Last year, the founders of Sketchfactor were accused of racism, as the app allowed users to rate New York City neighborhoods based on its perceived "sketchiness." Another app, Operation GroupMe, is now stirring similar concerns.
The messaging app used by merchants and local authorities in the Georgetown neighborhood of Washington, D.C., was launched in March 2014 in hopes of lowering incidents of shoplifting — however, its user activity shows racial bias against African-American shoppers, the Washington Post reports. Georgetown is a predominately white neighborhood that offers high-end stores and boutiques, but shopping while Black in this area may mean you'll end up on this app unknowingly.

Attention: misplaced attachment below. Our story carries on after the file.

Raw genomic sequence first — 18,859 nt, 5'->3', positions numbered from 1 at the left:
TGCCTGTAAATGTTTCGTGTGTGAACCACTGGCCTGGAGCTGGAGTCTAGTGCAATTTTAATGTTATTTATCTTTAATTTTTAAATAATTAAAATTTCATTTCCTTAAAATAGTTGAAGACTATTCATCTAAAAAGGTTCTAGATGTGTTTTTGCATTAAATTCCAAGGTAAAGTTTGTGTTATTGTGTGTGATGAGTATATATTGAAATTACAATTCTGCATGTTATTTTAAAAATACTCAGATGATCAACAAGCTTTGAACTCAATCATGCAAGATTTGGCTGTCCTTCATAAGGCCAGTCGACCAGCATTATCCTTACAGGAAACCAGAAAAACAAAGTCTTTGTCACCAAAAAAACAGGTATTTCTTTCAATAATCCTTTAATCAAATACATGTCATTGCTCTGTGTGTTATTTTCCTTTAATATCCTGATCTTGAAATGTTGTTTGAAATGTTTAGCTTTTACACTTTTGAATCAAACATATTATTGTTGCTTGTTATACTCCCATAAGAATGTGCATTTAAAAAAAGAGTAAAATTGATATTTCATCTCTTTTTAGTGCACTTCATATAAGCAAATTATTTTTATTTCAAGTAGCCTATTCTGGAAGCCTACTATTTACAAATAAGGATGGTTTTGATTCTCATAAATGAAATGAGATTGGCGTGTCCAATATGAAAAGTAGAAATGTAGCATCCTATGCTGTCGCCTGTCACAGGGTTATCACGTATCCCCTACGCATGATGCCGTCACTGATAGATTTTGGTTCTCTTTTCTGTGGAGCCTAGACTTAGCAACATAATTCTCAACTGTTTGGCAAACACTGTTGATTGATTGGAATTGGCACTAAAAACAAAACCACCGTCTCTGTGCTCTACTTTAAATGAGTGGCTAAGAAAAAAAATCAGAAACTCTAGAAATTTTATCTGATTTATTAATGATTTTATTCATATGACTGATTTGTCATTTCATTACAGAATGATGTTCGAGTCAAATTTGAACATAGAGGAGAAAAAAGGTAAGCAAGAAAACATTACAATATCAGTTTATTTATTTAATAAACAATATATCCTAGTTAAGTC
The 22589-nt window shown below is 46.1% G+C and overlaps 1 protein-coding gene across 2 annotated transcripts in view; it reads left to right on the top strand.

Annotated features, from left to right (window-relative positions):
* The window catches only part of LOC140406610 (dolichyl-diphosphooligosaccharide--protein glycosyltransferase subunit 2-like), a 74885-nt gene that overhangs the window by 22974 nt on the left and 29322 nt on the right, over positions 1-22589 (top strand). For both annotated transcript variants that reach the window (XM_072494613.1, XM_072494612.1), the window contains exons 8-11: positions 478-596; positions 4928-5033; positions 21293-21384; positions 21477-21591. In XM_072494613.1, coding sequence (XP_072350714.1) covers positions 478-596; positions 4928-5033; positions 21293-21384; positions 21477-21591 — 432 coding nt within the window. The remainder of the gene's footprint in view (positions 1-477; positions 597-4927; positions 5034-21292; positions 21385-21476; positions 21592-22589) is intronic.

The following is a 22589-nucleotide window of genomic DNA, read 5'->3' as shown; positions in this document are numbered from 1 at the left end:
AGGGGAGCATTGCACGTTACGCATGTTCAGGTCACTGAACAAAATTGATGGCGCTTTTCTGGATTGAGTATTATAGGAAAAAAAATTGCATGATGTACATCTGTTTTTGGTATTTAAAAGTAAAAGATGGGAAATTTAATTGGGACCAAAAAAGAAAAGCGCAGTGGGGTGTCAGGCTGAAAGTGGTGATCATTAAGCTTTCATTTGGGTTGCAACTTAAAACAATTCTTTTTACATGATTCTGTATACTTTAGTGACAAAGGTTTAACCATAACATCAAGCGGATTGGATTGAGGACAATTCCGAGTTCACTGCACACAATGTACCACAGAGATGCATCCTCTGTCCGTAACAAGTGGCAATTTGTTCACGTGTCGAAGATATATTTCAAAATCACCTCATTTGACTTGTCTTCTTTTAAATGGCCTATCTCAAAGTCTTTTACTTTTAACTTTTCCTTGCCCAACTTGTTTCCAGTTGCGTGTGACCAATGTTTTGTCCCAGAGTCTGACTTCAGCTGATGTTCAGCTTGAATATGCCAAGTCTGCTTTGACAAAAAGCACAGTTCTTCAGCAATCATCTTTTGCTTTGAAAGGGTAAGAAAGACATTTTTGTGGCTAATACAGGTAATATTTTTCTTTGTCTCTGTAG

Since it launched, users have uploaded photos of more than 230 shoppers who are mostly African-American. It is still unclear whether Operation GroupMe has helped lower crime for the merchants. Some of the messages sent on the app include:
“Suspicious shoppers in store,” an American Apparel retailer said in April last year. “3 female. 1 male strong smell of weed. All African American. Help please.”
“What did they look like?” a True Religion employee in May last year asked an American Apparel retailer who had reported a theft. “Ratchet,” the American Apparel worker replied, using a slang term for trashy that often has a racial connotation. “Lol.”
“Suspicious tranny in store at Wear,” reported one worker at Hu’s Wear in May. “AA male as female. 6ft 2. Broad shoulders.” Tranny is offensive slang for transgender.
Read full the report here.
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